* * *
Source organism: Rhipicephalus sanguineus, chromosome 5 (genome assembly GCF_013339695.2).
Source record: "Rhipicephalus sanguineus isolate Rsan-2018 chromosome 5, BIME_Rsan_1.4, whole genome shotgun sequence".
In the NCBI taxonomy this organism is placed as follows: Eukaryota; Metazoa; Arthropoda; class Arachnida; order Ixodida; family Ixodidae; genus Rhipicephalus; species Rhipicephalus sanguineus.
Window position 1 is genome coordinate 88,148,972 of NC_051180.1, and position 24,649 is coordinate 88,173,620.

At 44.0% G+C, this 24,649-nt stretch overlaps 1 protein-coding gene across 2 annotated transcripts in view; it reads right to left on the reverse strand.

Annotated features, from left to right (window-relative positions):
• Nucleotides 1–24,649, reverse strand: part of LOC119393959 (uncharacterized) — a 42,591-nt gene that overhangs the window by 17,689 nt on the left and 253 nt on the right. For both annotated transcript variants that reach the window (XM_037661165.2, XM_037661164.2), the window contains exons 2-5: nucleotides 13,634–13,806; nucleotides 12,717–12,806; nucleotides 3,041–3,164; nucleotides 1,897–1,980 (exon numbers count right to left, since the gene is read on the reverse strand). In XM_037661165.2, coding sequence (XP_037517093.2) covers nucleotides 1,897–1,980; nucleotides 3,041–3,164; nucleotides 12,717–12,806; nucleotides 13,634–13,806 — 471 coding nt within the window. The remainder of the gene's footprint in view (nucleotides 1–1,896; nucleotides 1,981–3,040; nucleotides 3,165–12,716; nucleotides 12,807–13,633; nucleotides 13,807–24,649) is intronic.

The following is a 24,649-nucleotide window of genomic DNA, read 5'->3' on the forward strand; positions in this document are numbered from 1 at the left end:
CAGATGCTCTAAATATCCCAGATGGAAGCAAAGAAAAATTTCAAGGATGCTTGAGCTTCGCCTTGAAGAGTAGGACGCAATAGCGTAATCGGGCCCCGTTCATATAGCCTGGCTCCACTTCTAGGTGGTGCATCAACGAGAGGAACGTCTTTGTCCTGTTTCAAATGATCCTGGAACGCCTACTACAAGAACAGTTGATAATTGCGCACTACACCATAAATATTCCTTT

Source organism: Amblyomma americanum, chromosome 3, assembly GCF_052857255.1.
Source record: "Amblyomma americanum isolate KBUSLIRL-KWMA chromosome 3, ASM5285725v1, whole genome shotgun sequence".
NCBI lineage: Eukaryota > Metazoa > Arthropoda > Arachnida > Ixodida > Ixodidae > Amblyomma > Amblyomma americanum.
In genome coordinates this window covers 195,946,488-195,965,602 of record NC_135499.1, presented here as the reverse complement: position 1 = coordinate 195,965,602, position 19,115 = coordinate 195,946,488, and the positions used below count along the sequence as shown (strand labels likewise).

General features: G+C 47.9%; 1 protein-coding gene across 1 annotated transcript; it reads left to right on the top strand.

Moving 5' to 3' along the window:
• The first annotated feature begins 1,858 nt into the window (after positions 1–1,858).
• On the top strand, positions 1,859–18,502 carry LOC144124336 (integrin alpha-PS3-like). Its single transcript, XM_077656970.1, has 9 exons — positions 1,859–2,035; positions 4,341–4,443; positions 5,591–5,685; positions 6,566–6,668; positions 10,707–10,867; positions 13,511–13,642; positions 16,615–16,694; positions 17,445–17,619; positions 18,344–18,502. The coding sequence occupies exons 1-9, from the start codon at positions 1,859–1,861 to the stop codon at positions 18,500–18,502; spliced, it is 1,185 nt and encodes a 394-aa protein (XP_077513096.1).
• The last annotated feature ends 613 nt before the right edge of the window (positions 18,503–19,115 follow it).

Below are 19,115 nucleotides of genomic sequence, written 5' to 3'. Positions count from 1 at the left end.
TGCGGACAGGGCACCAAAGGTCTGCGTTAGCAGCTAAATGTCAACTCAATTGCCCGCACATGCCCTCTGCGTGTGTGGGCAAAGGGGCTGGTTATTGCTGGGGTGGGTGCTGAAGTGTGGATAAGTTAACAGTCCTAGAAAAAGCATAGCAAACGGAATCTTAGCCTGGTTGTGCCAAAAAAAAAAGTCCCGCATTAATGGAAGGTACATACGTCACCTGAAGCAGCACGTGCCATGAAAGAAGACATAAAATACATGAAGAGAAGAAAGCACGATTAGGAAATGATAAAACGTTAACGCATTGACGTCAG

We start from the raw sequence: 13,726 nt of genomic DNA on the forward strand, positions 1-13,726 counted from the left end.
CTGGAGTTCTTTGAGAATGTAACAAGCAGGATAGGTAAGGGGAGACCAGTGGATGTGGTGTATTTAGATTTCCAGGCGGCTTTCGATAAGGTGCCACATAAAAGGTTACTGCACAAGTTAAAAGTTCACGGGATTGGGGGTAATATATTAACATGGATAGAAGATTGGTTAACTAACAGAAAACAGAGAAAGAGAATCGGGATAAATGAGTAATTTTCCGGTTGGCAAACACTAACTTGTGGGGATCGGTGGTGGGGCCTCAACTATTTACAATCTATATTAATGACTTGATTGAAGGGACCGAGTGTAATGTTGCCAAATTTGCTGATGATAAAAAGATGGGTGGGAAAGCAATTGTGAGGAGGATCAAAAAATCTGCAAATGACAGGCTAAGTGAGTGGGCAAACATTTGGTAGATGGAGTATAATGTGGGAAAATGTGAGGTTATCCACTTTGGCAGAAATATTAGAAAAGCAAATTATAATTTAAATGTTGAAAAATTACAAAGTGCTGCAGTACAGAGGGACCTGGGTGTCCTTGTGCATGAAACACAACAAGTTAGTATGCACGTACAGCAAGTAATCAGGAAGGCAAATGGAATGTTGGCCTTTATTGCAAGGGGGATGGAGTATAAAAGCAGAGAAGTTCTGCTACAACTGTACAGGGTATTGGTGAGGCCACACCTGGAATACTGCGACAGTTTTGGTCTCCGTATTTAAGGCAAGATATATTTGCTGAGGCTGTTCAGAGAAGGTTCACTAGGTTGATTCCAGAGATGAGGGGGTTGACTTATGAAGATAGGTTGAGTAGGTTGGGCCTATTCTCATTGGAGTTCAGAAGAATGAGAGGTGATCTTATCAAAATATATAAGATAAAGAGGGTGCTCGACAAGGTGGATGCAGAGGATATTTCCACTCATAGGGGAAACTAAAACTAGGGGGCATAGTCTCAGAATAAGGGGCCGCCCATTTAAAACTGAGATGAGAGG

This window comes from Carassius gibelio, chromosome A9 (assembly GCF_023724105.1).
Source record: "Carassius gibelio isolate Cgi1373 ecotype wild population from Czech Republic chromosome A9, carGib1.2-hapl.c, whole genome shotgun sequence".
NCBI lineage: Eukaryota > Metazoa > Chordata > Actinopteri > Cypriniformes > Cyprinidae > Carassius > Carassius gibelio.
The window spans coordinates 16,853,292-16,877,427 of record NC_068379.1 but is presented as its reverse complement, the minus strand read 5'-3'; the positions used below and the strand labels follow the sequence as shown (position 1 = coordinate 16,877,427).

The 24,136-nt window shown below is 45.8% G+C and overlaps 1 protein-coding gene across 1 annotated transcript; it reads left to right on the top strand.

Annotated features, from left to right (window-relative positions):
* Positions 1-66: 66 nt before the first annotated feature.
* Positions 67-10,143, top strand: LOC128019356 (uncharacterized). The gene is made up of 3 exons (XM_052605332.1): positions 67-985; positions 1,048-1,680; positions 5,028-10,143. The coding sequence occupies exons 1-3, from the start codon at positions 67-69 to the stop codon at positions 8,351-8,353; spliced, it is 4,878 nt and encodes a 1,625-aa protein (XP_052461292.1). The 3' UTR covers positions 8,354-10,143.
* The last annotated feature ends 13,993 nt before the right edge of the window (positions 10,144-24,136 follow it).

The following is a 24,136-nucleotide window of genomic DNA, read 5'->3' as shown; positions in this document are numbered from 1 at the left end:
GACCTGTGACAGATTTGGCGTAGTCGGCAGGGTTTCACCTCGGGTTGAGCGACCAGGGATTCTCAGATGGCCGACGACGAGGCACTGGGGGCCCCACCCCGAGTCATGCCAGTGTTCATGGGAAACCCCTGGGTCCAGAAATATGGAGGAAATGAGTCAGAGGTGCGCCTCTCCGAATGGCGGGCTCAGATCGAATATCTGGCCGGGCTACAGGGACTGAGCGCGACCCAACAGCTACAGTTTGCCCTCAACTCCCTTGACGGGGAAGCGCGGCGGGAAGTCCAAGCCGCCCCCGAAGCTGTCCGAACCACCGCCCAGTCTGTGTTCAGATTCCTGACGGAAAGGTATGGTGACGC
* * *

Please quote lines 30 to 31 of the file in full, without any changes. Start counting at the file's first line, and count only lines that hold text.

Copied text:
* Positions 67-10,143, top strand: LOC128019356 (uncharacterized). The gene is made up of 3 exons (XM_052605332.1): positions 67-985; positions 1,048-1,680; positions 5,028-10,143. The coding sequence occupies exons 1-3, from the start codon at positions 67-69 to the stop codon at positions 8,351-8,353; spliced, it is 4,878 nt and encodes a 1,625-aa protein (XP_052461292.1). The 3' UTR covers positions 8,354-10,143.
* The last annotated feature ends 13,993 nt before the right edge of the window (positions 10,144-24,136 follow it).